“His sister [Miriam] stationed herself at a distance to know what would be done with him [Moshe.]”  (Shemos 2:4)

Fine. Big deal. The older sister watched and waited to see what would become of her baby brother’s treacherous journey down the Nile. Wouldn’t you do the same? Why does the Torah bother to include this seemingly irrelevant detail in its depiction of Moshe’s improbable survival?

Taking it one step further, the Talmud (Sotah 12b-13a) extols Miriam’s “waiting” and anticipation as an instance of Divine “measure for measure.”  For on account of Miriam’s conduct at the Nile, all of K’lal Y’srael would (generations later) “wait” for Miriam before resuming their odyssey through the Wilderness.  Again, the question is readily apparent, what is so significant about Miriam’s seemingly insignificant decision to “wait” to see what would befall her baby brother?


As the pace of life whirls on at increasingly-dizzying speed, the notion of waiting (for anything or anyone) becomes increasingly exacerbating.  There’s simply way too much for us get done in order to flitter away our precious time with “waiting.”

The antithesis of productivity, Dr. Seuss described “The Waiting Place” as “a most useless place……for people just waiting. Waiting for a train to go or a bus to come, or a plane to go or the mail to come, or the rain to go or the phone to ring, or the snow to snow or the waiting around for a Yes or No … Waiting for the fish to bite or waiting for wind to fly a kite or waiting around for Friday night or waiting, perhaps, for their Uncle Jake or a pot to boil, or a Better Break … Everyone is just waiting.”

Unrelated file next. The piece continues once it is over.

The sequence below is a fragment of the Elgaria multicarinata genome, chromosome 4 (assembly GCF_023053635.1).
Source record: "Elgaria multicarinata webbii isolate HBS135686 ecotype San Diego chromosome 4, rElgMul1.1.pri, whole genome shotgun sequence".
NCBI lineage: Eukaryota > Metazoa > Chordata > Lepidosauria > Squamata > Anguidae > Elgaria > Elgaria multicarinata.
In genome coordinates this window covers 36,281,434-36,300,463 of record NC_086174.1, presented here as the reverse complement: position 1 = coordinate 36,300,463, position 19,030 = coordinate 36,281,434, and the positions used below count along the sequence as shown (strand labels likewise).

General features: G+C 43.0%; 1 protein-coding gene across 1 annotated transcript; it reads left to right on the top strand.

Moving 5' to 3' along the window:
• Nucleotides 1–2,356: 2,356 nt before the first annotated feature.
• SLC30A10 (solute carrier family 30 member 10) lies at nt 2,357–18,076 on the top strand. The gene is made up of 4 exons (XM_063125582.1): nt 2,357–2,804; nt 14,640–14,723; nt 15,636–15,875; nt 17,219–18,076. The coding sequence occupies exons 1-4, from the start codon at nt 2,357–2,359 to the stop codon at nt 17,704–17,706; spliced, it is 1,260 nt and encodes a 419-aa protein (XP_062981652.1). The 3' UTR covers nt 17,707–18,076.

This sentiment has been echoed by seemingly everyone from Seinfeld (“I hate the waiting room. Because it’s called the waiting room, there’s no chance of not waiting. It’s built, designed, and intended for waiting. Why would they take you right away when they’ve got this room all set up?”) to Homer Simpson (who begrudgingly lamented the mandatory “waiting period” before purchasing a firearm because “I’m angry now!”) to Tom Petty (“You take it on faith, you take it to the heart. The waiting is the hardest part).

Waiting has never been fun.  Today it ranks even higher on our list of frustrations.


In contrast to traffic on the Van Wyck, Miriam’s “wait-by-the-Nile” wasn’t merely passive down-time waiting for life to unfold.  To the contrary, Rav Eliyashav zt’l explains (Sotah 11A) that Miriam’s bitachon in Hashem did not waiver one iota thus enabling her to “wait” with the palpable anticipation that a Divinely-ordained “exit strategy” would soon present itself.  Despite all the odds, Miriam harbored an optimistic outlook and a heart brimming with anticipation.  Buoyed by her unflappable bitachon, Miriam never budged from her staunch conviction that (as unlikely as it may seem), Hashem was indeed orchestrating His Divine Plan for Moshe (in particular) and the Am Yisrael (en masse).

Perhaps this is why the Torah “bothers” to commemorate Miriam’s seemingly insignificant “waiting” by the riverside.  Perhaps this is why, years later, the entire Am Yisrael would reciprocate and “wait” for Miriam.  Far from being a “most useless place,” the waiting of a maiman – of a Yid who feels “no reason to despair when we see the situation deteriorating ” – presents a rare and precious opportunity to find Hashem in our daily lives. (Living Emunah, p.66).

When we know He is part of the unfolding drama of life, we can eagerly and pro-actively “wait” for the next Act rather than passively retreat to the “Waiting Place.”

Good Shabbos!